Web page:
Microsoft HoloLens Creator Claims Smartphones Are Already Dead

HoloLens 1
If you own a smartphone running Windows 10 Mobile, you’re a small fish in a very big pond. The market is overwhelmingly dominated by smartphones running the Android operating system (81.7 percent), with iOS taking a distant second place (17.9 percent) according to Gartner. Smartphones running Microsoft’s mobile operating systems, however, have just a 0.3 percent share of the global market.

How Microsoft handles its dire predicament in the smartphone game is a mystery to us at this point, but Microsoft CEO Satya Nadella gave Windows 10 Mobile holdouts some read meat yesterday, stating, “When you say ‘Will we make more phones?’, I'm sure we will make more phones, but they will not look like phones that are there today.”

While Nadella seems to be pointing to a new form-factor for smartphones (possibly with a folding display), it would still likely be recognizable as an actual “phone”. Microsoft Technical Fellow Alex Kipman, however, sees things differently. Kipman has been instrumental in the development of the HoloLens mixed reality headset and he is already putting smartphones on death row. “The phone is already dead,” said Kipman. “People just haven’t realized.”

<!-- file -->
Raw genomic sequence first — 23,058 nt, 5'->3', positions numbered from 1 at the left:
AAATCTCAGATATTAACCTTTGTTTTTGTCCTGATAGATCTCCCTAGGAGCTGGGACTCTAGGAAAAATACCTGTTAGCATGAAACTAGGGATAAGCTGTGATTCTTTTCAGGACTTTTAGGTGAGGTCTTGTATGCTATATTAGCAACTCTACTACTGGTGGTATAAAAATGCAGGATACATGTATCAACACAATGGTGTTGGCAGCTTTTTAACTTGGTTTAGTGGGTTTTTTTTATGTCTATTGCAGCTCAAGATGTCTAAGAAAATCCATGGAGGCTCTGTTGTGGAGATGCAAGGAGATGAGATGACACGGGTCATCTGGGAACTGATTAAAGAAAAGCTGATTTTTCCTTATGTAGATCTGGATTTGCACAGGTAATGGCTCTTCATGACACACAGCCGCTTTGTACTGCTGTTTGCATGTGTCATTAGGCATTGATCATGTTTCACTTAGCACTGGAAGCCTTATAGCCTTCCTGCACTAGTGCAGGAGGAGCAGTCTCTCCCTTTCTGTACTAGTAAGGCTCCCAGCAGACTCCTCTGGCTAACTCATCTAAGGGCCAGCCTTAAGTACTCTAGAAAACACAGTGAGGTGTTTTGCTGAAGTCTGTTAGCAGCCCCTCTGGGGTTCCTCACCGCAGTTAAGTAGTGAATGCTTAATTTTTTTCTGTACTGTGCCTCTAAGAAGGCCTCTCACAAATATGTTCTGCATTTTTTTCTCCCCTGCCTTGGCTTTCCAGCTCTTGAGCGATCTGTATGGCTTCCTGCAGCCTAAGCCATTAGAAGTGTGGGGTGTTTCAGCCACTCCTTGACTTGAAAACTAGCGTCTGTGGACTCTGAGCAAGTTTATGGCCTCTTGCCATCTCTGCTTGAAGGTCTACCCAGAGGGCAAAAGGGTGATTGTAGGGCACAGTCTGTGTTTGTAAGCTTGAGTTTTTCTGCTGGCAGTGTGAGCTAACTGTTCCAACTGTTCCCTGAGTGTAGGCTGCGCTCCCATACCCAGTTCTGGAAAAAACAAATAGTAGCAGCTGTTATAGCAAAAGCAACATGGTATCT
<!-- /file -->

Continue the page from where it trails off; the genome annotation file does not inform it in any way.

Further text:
Lumia 950 XL

In Kipman’s mind, devices like HoloLens, which will become more compact in the future, have the potential to take over the functionality that we take for granted with smartphones, while allowing greater interaction with our surrounding environments.

So instead of people walking aimlessly down the sidewalk, with their head pointed down and buried in their smartphones, we may see people performing typical smartphone tasks while wearing mixed reality headsets. And if the headsets become as pervasive as smartphones are today, we’ll likely be surrounded by legions of glassholes.

Besides the inevitable privacy concerns of having always-on cameras while we go about our daily lives, it remains to be seen if people can get past the “Google Glass” stigma of actually wearing such a device in public. What say you, HotHardware readers? Would you be willing to give up your smartphone and replace it with an AR headset?


Via:  Bloomberg
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